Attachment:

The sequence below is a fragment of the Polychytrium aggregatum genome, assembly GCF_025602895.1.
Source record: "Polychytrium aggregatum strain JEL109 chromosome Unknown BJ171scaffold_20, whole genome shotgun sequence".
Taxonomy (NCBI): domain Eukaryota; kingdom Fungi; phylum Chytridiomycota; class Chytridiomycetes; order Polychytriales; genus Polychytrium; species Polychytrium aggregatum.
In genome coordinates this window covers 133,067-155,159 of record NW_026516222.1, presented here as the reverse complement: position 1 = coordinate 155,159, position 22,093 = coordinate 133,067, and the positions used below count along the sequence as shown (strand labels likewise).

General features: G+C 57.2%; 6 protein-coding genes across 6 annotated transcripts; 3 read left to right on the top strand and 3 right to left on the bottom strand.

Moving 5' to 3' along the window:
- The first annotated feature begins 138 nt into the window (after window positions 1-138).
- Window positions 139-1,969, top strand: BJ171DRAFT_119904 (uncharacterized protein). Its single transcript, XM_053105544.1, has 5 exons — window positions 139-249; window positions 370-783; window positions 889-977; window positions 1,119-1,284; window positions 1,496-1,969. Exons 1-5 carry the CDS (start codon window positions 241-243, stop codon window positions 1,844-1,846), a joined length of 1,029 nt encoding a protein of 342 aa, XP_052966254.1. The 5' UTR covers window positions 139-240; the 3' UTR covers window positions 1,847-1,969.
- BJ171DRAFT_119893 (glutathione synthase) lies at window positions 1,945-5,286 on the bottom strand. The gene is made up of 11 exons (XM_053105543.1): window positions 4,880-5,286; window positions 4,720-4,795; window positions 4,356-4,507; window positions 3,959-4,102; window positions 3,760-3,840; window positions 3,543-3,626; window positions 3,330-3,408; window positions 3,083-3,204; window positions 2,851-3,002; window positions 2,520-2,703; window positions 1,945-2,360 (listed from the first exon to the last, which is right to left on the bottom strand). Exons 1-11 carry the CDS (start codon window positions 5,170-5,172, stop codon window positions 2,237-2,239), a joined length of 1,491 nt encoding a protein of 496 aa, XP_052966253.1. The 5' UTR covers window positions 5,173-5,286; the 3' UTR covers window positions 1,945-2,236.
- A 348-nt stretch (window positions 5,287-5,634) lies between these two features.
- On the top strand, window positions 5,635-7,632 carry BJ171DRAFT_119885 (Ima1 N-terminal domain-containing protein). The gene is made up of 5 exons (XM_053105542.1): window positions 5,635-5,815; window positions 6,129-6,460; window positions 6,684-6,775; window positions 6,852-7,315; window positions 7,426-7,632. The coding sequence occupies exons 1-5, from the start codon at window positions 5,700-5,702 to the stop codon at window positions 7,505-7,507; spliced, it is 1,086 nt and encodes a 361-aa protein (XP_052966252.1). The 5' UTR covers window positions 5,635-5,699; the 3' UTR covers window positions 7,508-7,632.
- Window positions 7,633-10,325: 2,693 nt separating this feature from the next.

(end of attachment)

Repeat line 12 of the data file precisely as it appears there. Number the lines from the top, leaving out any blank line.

- Window positions 7,633-10,325: 2,693 nt separating this feature from the next.